Sawyers siding is just west of the 4th Iron Bridge over Sawyer River.
Sunday Aug 29, 2021, Conway Scenic operated two trains from North Conway to Sawyers to run around. The first was the regularly scheduled Valley train, on its daily run that boards at North Conway at 1230pm.
The second, which ran about an hour later, was a charter for New Hampshire Governor Chris Sununu. This carried ‘white flags,’ which by the rulebook indicates an extra train operating by train order without an assigned schedule.
I made these photos of the charter at the east end of the Sawyers siding with my Nikon Z6 mirrorless digital camera. Both were processed using Adobe Lightroom to boost shadow detail, warm color temperature, and increase color saturation.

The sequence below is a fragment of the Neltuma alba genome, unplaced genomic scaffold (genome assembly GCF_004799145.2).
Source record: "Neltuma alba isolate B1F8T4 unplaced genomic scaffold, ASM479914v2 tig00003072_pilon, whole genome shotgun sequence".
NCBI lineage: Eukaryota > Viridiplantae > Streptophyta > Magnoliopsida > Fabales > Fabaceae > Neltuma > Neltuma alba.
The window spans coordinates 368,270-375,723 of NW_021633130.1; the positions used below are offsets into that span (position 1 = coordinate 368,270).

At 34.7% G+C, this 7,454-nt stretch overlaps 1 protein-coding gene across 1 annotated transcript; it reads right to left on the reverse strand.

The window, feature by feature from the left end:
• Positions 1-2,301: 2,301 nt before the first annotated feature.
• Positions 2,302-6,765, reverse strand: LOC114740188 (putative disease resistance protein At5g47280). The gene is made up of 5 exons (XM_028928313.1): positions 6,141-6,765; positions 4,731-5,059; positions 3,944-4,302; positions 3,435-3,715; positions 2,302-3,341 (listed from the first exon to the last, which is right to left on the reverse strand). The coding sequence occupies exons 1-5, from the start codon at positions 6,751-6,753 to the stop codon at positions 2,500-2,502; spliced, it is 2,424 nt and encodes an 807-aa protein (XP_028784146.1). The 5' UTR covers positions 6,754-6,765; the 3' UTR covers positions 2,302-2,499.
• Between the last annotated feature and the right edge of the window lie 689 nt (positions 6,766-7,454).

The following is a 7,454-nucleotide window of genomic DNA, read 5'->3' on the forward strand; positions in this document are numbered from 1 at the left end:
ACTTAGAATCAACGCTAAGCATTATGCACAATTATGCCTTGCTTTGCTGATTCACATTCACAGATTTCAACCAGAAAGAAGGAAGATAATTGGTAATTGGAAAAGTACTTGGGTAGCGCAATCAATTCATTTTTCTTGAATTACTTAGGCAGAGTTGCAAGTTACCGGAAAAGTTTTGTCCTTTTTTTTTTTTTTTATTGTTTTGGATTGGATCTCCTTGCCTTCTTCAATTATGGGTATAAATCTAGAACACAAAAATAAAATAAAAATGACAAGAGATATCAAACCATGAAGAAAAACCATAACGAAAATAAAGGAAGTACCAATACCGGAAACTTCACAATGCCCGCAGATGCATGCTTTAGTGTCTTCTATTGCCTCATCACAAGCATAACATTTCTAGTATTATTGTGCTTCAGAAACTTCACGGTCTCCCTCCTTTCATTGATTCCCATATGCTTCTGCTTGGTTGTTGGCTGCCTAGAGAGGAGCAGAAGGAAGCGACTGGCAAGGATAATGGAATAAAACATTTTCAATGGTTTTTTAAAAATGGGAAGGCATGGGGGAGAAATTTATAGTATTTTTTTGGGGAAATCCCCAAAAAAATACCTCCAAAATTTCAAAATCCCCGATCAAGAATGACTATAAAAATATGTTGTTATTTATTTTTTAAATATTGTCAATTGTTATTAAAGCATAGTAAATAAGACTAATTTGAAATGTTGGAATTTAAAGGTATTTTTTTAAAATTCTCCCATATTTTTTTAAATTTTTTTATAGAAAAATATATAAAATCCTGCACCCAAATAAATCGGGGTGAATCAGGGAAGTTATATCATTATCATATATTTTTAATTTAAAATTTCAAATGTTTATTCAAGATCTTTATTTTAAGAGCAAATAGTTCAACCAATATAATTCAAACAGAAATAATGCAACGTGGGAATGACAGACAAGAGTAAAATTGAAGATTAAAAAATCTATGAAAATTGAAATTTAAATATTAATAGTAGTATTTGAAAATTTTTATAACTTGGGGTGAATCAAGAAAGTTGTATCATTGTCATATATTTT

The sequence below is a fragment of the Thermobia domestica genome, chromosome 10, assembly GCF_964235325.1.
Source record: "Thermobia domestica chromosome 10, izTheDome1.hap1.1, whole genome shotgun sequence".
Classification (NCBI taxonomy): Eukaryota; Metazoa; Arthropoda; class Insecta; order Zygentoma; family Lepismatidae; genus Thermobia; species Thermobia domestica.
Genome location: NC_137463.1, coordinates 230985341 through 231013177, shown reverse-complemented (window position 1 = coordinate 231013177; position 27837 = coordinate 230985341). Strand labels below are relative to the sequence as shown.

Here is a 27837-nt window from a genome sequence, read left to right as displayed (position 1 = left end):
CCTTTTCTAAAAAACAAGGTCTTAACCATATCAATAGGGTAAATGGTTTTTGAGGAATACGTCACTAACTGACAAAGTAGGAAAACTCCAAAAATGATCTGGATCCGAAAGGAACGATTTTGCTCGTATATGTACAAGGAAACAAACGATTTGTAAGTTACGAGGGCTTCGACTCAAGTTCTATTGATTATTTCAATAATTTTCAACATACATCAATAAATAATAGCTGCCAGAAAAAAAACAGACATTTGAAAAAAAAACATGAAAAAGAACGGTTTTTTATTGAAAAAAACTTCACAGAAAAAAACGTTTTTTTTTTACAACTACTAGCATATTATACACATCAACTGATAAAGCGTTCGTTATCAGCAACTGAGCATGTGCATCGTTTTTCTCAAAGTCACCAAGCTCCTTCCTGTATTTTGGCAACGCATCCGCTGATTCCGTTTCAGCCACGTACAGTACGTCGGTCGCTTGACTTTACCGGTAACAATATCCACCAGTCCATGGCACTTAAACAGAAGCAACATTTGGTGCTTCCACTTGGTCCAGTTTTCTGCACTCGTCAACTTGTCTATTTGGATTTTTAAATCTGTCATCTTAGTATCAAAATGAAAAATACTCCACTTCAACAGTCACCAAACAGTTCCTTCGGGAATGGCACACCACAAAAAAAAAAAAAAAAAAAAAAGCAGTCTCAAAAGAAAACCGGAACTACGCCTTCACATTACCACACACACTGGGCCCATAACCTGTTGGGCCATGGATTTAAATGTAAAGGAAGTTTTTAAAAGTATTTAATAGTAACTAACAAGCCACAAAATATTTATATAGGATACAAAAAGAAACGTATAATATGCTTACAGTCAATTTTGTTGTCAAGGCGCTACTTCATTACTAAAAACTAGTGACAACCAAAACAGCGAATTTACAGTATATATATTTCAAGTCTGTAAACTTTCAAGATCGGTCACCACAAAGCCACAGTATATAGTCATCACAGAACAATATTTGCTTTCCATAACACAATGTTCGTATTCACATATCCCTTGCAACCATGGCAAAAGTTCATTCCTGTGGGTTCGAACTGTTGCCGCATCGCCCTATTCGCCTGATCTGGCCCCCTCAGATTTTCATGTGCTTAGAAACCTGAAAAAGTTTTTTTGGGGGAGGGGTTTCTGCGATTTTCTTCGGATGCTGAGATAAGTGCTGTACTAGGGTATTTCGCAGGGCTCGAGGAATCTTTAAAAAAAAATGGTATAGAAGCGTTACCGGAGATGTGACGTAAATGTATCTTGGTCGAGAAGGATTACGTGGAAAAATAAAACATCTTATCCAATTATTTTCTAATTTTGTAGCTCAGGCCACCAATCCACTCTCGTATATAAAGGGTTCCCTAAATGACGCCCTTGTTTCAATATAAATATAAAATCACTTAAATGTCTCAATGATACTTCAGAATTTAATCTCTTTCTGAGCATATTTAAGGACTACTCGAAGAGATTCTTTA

Yesterday (Sunday August 29, 2021), Conway Scenic Railroad hosted New Hampshire’s Governor Chris Sununu on his Super 603 Thank You Tour.
I was closely invovlved with the logistical planning for the Governor’s special train. We needed to continue to operate our regularly scheduled Valley trains, so I planned a meet at Bartlett.
This was excuted in traditional fashion. Speed through Bartlett is limited to ten mph. Conway Scenic’s Valley Train returning from Sawyers cleared for the special by reversing into the siding near the Bartlett freight house. There was no delay to the Governor’s train, and the absolute minimum delay necessary to the Valley.
Working in my capacity as Manager, Marketing & Events, I made these photos of the meet from the special using my Nikon Z6 mirrorless digital camera.
Tracking the Light is a blog that focuses on the process of railroad photography, and how certain techniques produce different results. Light, angle and season play an enormous role in the end result.